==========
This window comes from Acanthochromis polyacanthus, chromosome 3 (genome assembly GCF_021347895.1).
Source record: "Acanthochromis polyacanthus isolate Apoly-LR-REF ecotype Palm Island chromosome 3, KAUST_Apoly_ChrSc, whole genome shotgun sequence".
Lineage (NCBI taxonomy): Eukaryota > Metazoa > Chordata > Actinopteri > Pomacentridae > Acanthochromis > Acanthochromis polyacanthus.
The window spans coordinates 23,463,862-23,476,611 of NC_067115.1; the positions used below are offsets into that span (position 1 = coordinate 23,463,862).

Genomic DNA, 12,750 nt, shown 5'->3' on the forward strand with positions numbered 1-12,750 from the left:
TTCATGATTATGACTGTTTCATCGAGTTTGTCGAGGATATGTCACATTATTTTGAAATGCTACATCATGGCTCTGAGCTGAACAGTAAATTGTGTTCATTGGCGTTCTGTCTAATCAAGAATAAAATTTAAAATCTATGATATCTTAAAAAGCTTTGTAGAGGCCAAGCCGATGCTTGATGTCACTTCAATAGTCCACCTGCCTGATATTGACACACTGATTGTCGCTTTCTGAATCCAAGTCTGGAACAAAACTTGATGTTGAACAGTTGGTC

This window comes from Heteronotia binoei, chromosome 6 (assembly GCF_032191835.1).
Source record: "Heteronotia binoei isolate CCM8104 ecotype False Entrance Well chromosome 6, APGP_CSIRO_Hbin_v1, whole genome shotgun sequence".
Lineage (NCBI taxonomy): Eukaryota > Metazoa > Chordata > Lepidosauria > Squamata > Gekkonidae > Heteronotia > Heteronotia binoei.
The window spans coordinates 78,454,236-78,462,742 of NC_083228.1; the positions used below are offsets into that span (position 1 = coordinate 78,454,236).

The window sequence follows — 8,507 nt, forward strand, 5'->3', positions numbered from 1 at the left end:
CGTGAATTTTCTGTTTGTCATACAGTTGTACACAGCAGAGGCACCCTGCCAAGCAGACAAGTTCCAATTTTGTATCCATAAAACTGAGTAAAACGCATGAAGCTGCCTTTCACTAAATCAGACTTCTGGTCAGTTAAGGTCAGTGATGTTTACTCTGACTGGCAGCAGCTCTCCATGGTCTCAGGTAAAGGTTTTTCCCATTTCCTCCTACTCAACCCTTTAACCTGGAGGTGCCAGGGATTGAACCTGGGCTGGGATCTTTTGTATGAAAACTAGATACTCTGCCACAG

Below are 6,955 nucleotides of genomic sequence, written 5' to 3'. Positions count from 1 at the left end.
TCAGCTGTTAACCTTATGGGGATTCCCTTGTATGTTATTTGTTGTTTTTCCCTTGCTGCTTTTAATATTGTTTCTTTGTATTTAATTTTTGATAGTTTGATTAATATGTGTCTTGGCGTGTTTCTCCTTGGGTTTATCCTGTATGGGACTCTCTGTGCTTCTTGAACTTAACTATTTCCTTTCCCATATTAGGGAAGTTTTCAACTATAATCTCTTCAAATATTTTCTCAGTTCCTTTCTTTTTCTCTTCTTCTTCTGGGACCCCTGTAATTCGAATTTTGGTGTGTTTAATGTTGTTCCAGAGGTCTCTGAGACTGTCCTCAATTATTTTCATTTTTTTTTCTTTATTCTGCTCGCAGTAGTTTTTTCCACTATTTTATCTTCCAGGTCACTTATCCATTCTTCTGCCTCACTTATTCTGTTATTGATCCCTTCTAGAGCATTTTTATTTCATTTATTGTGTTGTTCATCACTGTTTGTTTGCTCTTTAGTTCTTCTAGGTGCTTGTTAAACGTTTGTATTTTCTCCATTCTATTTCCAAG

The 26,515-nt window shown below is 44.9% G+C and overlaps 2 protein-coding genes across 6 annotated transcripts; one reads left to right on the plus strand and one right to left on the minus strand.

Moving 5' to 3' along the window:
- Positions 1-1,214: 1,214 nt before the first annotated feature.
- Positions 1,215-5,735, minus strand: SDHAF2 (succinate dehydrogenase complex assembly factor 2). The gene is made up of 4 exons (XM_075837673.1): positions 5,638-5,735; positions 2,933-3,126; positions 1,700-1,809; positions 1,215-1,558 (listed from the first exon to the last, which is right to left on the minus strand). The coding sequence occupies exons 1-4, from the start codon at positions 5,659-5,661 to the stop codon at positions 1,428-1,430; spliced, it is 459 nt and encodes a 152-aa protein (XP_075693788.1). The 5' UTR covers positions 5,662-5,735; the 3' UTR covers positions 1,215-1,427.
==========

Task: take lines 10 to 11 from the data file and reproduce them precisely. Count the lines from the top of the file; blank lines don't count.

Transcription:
The window spans coordinates 78,454,236-78,462,742 of NC_083228.1; the positions used below are offsets into that span (position 1 = coordinate 78,454,236).

The window sequence follows — 8,507 nt, forward strand, 5'->3', positions numbered from 1 at the left end: